The Toast has been running a series of posts on how to tell what novel you’re in. The latest is how to tell whether you’re in a Regency novel. Here’s a sample:
4. You have a maiden aunt who despairs of you. You have a gaggle of sisters of marriageable age and they are all silly.
5. You are an incorrigible womanizer and you have lived in France. You are squandering your sizeable inheritance on loose women and card tables. You may very well be a pirate.
6. Your best friend is a notorious flirt and not as pretty as you. She weds a buffoon for convenience and immediately regrets her decision. Her sole ambition in life is to orchestrate a marriage for you that’s ever so slightly beneath hers.
7. A gentleman of your acquaintance once addressed you by your Christian name as he brushed his fingers against the lace filigree of your fichu. You still blush at the recollection.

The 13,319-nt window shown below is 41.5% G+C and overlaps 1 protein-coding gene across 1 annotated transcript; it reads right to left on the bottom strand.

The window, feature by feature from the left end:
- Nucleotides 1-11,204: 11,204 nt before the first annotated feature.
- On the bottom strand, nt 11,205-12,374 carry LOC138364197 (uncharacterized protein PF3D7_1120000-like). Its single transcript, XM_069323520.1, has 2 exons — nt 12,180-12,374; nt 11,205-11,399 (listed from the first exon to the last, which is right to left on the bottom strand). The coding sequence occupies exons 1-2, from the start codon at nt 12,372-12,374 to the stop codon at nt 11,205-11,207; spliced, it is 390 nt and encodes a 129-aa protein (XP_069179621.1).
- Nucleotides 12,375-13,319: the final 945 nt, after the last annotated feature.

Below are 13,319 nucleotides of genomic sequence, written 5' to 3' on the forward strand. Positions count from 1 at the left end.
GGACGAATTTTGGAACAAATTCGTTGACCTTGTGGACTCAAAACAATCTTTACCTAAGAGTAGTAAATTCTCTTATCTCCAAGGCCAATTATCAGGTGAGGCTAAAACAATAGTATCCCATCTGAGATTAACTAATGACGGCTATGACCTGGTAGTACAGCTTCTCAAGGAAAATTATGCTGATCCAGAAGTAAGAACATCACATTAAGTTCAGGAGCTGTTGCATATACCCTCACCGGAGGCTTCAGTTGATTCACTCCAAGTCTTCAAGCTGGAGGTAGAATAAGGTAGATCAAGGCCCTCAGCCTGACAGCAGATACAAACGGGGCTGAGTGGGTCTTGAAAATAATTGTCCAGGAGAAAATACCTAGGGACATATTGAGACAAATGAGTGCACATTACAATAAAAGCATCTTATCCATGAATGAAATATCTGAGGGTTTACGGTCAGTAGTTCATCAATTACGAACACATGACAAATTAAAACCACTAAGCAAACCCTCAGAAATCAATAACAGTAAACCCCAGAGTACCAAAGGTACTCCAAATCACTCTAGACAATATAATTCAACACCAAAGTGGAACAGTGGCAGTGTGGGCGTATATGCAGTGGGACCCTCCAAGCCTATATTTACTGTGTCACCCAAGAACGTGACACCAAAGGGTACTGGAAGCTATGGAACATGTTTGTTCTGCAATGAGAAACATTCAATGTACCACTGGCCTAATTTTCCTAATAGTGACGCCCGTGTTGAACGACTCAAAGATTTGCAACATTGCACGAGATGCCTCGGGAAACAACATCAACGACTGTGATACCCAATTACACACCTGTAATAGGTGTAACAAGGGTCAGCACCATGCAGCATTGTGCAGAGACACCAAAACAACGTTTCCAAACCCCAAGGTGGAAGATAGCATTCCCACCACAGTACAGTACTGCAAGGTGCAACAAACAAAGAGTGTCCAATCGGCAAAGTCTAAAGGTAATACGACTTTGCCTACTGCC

And these four are just a few from how to tell you are in a Jane Austin novel:
You attempt to befriend someone slightly above or slightly below your social station and are soundly punished for it.
A girl you have only just met tells you a secret, and you despise her for it.
You have five hundred a year. From who? Five hundred what? No one knows. No one cares. You have it. It’s yours. Every year. All five hundred of it.
There are three men in your life: one true love, one tempting but rakish acquaintance, and a third distant possibility — he is courteous and attentive but only slightly interested in you. He is almost certainly the cousin or good friend of your true love, and nothing will ever happen between you two.
You can also find out how to tell if you’re in a novel by Noel Streatfield, Iris Murdoch, Ernest Hemingway, Charles Dickens, and a heap of others.
Thanks, Doreen Knight, for pointing me in this direction.